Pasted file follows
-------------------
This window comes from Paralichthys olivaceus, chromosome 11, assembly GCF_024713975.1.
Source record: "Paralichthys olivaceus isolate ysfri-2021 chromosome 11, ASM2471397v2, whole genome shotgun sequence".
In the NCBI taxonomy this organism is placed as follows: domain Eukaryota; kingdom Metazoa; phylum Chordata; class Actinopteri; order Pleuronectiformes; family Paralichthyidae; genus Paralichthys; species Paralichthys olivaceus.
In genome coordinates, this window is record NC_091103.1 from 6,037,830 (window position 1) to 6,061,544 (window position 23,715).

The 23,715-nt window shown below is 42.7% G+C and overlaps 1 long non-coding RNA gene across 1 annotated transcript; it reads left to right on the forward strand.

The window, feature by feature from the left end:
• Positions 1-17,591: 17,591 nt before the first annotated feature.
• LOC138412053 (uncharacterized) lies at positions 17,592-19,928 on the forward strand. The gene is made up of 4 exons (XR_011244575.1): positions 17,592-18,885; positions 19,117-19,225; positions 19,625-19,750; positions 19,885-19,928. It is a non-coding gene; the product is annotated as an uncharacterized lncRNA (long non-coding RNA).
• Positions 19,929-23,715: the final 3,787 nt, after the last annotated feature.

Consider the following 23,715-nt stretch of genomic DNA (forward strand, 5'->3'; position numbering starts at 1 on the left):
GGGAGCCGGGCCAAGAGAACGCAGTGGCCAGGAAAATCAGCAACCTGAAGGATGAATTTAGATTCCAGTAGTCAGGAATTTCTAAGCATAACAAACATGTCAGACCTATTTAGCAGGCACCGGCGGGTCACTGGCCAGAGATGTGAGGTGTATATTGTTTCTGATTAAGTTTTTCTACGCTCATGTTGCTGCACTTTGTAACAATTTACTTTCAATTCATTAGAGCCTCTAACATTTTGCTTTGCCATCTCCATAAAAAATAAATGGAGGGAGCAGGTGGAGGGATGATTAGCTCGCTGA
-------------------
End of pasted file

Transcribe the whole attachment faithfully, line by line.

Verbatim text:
This window comes from Paralichthys olivaceus, chromosome 11, assembly GCF_024713975.1.
Source record: "Paralichthys olivaceus isolate ysfri-2021 chromosome 11, ASM2471397v2, whole genome shotgun sequence".
In the NCBI taxonomy this organism is placed as follows: domain Eukaryota; kingdom Metazoa; phylum Chordata; class Actinopteri; order Pleuronectiformes; family Paralichthyidae; genus Paralichthys; species Paralichthys olivaceus.
In genome coordinates, this window is record NC_091103.1 from 6,037,830 (window position 1) to 6,061,544 (window position 23,715).

The 23,715-nt window shown below is 42.7% G+C and overlaps 1 long non-coding RNA gene across 1 annotated transcript; it reads left to right on the forward strand.

The window, feature by feature from the left end:
• Positions 1-17,591: 17,591 nt before the first annotated feature.
• LOC138412053 (uncharacterized) lies at positions 17,592-19,928 on the forward strand. The gene is made up of 4 exons (XR_011244575.1): positions 17,592-18,885; positions 19,117-19,225; positions 19,625-19,750; positions 19,885-19,928. It is a non-coding gene; the product is annotated as an uncharacterized lncRNA (long non-coding RNA).
• Positions 19,929-23,715: the final 3,787 nt, after the last annotated feature.

Consider the following 23,715-nt stretch of genomic DNA (forward strand, 5'->3'; position numbering starts at 1 on the left):
GGGAGCCGGGCCAAGAGAACGCAGTGGCCAGGAAAATCAGCAACCTGAAGGATGAATTTAGATTCCAGTAGTCAGGAATTTCTAAGCATAACAAACATGTCAGACCTATTTAGCAGGCACCGGCGGGTCACTGGCCAGAGATGTGAGGTGTATATTGTTTCTGATTAAGTTTTTCTACGCTCATGTTGCTGCACTTTGTAACAATTTACTTTCAATTCATTAGAGCCTCTAACATTTTGCTTTGCCATCTCCATAAAAAATAAATGGAGGGAGCAGGTGGAGGGATGATTAGCTCGCTGA